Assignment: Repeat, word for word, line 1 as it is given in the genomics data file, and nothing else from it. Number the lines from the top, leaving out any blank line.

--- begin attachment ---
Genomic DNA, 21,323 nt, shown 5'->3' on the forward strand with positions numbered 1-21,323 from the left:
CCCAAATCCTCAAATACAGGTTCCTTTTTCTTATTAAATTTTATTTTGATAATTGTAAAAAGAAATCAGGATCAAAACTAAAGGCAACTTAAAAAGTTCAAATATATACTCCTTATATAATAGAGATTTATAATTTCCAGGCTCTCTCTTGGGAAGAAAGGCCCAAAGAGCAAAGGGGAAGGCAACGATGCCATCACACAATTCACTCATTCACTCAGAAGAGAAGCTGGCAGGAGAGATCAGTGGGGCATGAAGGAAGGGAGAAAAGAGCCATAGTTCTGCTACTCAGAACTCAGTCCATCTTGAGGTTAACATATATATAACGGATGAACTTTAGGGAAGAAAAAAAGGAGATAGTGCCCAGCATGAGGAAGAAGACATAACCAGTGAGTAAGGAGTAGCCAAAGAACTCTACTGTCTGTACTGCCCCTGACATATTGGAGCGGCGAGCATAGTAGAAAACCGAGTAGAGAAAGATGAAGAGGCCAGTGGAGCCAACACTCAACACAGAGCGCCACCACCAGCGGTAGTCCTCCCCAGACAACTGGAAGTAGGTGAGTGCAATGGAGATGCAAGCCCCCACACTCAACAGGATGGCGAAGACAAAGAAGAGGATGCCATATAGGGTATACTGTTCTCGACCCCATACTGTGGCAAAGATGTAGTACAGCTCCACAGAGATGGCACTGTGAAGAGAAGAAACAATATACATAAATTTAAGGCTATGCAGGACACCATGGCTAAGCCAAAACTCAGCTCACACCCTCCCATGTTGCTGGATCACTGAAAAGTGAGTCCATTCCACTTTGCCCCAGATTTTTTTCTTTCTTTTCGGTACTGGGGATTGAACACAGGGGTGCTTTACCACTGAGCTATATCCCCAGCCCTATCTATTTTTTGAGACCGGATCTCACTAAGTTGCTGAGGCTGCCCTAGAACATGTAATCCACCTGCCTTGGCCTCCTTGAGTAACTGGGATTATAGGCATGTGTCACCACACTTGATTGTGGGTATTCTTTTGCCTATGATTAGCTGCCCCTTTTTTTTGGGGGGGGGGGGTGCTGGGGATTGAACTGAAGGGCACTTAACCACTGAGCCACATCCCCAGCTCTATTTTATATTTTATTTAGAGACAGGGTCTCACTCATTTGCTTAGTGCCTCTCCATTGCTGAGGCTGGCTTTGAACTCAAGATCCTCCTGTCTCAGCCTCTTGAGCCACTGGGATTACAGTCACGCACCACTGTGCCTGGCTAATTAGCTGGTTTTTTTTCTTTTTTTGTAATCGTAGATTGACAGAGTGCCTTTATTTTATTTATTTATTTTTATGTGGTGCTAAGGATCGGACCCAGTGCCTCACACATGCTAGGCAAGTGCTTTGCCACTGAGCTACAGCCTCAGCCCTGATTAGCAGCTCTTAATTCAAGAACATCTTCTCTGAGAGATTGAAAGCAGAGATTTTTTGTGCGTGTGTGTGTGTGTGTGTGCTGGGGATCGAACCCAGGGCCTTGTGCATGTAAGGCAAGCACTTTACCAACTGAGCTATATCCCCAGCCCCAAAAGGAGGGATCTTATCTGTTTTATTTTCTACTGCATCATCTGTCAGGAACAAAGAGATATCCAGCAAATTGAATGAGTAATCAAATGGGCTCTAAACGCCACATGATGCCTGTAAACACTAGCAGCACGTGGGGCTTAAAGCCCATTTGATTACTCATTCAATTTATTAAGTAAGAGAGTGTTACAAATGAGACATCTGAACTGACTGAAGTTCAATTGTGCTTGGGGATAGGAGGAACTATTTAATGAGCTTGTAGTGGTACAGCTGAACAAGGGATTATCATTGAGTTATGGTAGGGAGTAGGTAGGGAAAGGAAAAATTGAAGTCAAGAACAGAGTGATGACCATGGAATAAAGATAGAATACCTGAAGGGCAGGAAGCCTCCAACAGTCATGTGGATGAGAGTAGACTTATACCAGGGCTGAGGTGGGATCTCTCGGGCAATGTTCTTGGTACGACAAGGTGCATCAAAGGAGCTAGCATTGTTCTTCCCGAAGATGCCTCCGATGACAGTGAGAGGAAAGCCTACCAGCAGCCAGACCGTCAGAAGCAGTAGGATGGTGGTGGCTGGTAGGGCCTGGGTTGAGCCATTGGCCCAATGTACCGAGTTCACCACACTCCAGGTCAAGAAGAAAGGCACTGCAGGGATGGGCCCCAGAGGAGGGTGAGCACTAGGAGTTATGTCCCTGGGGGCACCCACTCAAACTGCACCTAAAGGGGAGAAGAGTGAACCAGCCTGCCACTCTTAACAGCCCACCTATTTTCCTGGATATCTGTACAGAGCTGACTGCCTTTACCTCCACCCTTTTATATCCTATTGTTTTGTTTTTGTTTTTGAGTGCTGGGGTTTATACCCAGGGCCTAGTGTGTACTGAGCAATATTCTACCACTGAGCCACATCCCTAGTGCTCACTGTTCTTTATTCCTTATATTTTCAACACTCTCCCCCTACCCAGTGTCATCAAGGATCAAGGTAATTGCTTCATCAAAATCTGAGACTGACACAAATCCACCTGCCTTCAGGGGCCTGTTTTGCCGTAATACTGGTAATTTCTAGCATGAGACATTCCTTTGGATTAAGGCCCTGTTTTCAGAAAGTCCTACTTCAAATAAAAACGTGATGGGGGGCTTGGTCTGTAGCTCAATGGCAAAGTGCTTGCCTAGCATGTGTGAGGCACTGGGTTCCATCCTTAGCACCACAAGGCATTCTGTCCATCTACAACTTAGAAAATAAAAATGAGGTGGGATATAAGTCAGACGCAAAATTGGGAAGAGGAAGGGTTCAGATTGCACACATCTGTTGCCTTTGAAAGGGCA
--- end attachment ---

Genomic DNA, 21,323 nt, shown 5'->3' on the forward strand with positions numbered 1-21,323 from the left: